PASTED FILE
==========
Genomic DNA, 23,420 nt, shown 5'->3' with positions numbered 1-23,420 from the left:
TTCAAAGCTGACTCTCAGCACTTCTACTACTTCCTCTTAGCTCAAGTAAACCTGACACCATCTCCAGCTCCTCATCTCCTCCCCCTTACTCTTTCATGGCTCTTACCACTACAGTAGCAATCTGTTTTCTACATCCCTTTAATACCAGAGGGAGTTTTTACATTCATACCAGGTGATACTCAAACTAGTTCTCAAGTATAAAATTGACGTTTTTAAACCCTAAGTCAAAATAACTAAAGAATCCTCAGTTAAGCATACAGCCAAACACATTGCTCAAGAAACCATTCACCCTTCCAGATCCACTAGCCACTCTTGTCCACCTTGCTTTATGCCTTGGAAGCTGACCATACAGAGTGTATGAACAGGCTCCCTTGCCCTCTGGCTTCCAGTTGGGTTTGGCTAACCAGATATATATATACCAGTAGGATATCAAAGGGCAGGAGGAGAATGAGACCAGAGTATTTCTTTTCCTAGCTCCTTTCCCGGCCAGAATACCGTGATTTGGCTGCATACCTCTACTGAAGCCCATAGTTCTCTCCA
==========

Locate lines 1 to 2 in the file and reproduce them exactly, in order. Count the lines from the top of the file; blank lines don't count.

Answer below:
Genomic DNA, 23,420 nt, shown 5'->3' with positions numbered 1-23,420 from the left:
TTCAAAGCTGACTCTCAGCACTTCTACTACTTCCTCTTAGCTCAAGTAAACCTGACACCATCTCCAGCTCCTCATCTCCTCCCCCTTACTCTTTCATGGCTCTTACCACTACAGTAGCAATCTGTTTTCTACATCCCTTTAATACCAGAGGGAGTTTTTACATTCATACCAGGTGATACTCAAACTAGTTCTCAAGTATAAAATTGACGTTTTTAAACCCTAAGTCAAAATAACTAAAGAATCCTCAGTTAAGCATACAGCCAAACACATTGCTCAAGAAACCATTCACCCTTCCAGATCCACTAGCCACTCTTGTCCACCTTGCTTTATGCCTTGGAAGCTGACCATACAGAGTGTATGAACAGGCTCCCTTGCCCTCTGGCTTCCAGTTGGGTTTGGCTAACCAGATATATATATACCAGTAGGATATCAAAGGGCAGGAGGAGAATGAGACCAGAGTATTTCTTTTCCTAGCTCCTTTCCCGGCCAGAATACCGTGATTTGGCTGCATACCTCTACTGAAGCCCATAGTTCTCTCCA